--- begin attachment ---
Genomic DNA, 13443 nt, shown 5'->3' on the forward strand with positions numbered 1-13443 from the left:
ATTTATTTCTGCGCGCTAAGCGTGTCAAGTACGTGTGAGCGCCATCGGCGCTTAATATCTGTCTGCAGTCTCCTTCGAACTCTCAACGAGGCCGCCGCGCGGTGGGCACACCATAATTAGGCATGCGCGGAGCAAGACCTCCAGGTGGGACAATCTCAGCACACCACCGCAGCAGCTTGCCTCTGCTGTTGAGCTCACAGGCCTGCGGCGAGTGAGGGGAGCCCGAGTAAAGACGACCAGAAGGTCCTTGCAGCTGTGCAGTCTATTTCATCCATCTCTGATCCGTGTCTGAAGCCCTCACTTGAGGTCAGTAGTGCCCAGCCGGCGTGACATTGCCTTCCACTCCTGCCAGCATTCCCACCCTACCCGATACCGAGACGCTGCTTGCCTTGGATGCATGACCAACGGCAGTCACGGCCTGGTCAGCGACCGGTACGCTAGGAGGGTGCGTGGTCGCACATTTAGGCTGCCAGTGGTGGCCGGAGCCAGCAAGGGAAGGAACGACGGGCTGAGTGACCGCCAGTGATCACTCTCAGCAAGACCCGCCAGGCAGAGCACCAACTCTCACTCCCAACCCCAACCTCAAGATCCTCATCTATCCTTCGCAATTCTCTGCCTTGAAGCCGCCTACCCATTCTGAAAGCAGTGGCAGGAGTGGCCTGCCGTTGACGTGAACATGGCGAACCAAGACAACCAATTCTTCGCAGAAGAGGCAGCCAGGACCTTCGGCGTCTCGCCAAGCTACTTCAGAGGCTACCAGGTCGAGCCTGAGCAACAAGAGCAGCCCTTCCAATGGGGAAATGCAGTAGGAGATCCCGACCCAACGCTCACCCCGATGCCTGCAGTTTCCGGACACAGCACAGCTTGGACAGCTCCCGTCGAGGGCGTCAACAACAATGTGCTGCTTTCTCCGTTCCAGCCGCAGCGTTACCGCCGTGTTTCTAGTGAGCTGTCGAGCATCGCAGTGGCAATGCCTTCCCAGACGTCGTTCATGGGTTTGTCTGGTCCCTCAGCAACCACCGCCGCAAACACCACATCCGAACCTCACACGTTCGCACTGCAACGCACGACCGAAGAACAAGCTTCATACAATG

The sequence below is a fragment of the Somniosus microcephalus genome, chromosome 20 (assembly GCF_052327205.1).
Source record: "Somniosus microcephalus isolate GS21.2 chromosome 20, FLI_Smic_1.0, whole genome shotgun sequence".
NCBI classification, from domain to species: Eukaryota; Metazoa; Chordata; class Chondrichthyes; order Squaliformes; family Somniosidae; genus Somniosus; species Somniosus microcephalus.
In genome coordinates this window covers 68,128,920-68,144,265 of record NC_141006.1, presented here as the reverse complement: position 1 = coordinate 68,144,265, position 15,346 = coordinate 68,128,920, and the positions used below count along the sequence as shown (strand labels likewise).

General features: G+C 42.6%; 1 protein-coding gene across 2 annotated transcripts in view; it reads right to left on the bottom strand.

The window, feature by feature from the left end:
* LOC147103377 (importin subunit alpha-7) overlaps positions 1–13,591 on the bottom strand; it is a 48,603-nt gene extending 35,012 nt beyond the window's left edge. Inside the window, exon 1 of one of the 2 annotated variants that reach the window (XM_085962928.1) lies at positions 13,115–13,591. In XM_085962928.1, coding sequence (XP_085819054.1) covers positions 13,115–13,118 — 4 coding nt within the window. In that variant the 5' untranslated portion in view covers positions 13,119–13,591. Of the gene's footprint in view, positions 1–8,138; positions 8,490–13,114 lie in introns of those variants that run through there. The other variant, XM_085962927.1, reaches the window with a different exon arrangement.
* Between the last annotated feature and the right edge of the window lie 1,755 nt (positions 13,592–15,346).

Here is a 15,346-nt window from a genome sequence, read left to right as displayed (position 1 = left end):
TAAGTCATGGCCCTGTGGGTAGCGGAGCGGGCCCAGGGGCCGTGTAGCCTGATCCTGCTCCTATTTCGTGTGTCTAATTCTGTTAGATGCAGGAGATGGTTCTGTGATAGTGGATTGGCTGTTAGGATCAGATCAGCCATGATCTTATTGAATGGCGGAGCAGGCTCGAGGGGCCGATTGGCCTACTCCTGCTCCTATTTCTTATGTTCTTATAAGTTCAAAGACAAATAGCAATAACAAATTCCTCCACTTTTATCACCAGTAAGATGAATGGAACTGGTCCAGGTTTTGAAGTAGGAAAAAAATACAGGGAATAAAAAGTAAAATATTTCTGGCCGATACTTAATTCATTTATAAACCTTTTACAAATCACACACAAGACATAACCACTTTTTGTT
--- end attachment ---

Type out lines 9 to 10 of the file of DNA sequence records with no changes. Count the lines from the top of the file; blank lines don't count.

* LOC147103377 (importin subunit alpha-7) overlaps positions 1–13,591 on the bottom strand; it is a 48,603-nt gene extending 35,012 nt beyond the window's left edge. Inside the window, exon 1 of one of the 2 annotated variants that reach the window (XM_085962928.1) lies at positions 13,115–13,591. In XM_085962928.1, coding sequence (XP_085819054.1) covers positions 13,115–13,118 — 4 coding nt within the window. In that variant the 5' untranslated portion in view covers positions 13,119–13,591. Of the gene's footprint in view, positions 1–8,138; positions 8,490–13,114 lie in introns of those variants that run through there. The other variant, XM_085962927.1, reaches the window with a different exon arrangement.
* Between the last annotated feature and the right edge of the window lie 1,755 nt (positions 13,592–15,346).